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Ten things we learned from bowl season

Mark Ingram (AP)
Alabama running back Mark Ingram (22) kisses the championshipe trophy after winning the BCS...
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Peter Schrager

Peter Schrager is the Senior NFL Writer for FOXSports.com and the national sports correspondent for FOX News Channel's "FOX Report Weekend." He's the co-author of Victor Cruz's New York Times' best-selling memoir "Out of the Blue" and lives in New York. Feel free to e-mail him at peterschrager@gmail.com or follow him on Twitter.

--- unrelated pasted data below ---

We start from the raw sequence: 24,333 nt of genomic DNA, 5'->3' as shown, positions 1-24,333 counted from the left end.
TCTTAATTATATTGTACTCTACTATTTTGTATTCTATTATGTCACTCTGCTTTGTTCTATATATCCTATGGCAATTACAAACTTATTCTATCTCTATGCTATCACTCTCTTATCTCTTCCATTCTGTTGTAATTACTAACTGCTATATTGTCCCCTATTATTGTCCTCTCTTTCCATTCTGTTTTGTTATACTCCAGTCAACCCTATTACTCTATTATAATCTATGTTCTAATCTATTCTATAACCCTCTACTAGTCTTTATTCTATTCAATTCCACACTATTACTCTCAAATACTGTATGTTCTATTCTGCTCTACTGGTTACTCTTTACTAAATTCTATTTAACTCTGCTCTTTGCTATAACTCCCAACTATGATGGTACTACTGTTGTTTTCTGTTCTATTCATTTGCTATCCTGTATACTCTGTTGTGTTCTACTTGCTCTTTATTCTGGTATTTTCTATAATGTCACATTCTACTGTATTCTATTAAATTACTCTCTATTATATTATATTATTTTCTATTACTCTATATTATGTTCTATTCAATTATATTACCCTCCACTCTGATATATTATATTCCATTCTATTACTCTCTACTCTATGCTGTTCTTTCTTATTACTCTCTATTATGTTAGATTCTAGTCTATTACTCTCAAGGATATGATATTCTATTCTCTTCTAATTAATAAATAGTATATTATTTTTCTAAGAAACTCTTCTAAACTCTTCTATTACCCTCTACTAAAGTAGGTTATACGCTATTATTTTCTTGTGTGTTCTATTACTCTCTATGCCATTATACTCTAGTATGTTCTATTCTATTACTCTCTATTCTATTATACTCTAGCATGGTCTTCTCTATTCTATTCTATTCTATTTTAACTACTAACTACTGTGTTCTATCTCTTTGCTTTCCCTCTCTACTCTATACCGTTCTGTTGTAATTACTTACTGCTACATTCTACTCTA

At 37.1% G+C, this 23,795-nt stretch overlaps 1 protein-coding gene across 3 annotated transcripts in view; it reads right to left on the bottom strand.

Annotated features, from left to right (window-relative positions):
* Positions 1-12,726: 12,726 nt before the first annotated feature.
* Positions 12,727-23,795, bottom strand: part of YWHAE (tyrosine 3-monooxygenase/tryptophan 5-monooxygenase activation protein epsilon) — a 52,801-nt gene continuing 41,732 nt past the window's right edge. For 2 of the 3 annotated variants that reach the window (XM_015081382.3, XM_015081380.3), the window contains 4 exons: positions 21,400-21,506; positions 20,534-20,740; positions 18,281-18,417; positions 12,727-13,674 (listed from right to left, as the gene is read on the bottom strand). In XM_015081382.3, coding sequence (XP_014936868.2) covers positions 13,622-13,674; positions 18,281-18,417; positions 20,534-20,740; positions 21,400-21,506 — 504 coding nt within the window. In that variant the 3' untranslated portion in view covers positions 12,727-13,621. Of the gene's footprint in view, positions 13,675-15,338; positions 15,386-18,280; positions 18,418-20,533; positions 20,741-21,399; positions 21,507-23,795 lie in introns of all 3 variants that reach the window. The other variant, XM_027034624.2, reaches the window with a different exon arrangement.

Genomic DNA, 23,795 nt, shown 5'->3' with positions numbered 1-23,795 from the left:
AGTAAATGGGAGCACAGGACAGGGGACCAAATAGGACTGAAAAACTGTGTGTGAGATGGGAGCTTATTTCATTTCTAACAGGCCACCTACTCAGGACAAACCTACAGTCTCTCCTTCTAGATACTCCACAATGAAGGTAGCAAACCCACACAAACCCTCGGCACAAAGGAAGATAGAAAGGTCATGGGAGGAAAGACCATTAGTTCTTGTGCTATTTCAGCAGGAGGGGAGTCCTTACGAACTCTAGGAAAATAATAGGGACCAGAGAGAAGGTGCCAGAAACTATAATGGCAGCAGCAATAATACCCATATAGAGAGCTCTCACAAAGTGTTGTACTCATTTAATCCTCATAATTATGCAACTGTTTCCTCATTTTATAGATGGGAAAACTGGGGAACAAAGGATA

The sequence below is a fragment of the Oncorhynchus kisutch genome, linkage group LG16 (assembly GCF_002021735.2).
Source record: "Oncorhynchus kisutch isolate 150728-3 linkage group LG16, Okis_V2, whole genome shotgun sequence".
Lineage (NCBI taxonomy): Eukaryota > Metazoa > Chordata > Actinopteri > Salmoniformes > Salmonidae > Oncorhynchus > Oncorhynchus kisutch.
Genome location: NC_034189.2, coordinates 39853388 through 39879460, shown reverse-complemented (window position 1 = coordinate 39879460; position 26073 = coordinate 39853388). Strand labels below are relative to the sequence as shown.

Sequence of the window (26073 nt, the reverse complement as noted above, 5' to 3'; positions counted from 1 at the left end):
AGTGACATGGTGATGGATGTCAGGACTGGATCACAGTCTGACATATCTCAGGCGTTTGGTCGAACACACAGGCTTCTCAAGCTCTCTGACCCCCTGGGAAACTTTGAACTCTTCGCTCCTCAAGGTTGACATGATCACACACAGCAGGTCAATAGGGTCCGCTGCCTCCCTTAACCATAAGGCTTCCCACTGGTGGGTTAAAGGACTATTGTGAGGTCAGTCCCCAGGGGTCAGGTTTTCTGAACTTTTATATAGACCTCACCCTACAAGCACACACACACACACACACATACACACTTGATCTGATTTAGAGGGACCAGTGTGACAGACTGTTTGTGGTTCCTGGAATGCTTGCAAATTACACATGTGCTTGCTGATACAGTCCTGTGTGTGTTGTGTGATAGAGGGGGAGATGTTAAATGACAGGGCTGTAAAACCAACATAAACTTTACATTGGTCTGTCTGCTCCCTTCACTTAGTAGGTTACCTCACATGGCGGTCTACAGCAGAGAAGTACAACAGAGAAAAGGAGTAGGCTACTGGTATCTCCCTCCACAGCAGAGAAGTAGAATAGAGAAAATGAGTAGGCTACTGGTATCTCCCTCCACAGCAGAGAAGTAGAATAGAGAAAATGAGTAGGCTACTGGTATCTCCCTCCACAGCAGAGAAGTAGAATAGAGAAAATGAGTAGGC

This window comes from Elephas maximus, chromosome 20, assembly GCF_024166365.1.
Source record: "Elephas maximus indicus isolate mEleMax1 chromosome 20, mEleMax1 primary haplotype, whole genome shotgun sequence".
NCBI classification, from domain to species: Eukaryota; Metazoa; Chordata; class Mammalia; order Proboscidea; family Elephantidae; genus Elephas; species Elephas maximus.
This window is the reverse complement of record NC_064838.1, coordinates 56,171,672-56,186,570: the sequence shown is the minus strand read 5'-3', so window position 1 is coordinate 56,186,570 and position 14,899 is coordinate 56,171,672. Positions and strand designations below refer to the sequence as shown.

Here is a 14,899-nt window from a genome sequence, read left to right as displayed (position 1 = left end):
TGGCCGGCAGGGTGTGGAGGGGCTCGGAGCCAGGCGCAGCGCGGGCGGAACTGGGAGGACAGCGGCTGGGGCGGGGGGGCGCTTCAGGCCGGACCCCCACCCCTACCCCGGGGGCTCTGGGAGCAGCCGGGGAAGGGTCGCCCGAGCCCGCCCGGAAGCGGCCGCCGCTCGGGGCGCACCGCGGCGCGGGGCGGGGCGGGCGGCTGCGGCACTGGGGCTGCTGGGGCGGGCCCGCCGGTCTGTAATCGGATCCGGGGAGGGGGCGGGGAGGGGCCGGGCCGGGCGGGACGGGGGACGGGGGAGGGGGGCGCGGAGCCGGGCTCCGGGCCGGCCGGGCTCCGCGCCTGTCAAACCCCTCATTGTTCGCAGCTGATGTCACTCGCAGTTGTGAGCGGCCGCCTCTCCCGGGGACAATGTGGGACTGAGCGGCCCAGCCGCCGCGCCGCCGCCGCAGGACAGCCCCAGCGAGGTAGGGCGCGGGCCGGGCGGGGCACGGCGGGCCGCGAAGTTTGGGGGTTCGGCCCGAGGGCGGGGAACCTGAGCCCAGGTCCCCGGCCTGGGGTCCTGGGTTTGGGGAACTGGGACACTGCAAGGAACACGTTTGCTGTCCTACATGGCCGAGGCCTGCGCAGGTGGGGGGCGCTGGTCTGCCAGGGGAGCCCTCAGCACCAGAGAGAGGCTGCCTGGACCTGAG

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Twenty days, 34 bowls, and countless hours spent on the couch with a remote control in hand absorbing it all -- as always, the college football bowl season didn't disappoint. What started with a Wyoming shocker over Fresno State ended with yet another SEC victory in the BCS Title Game. In between, there were a pair of overtime thrillers, some fantastic big performances out of the game’s brightest stars, and a few unlikely outcomes and finishes.

What’d I come away with from the past three weeks? Here are the 10 things we learned from this year’s bowl season: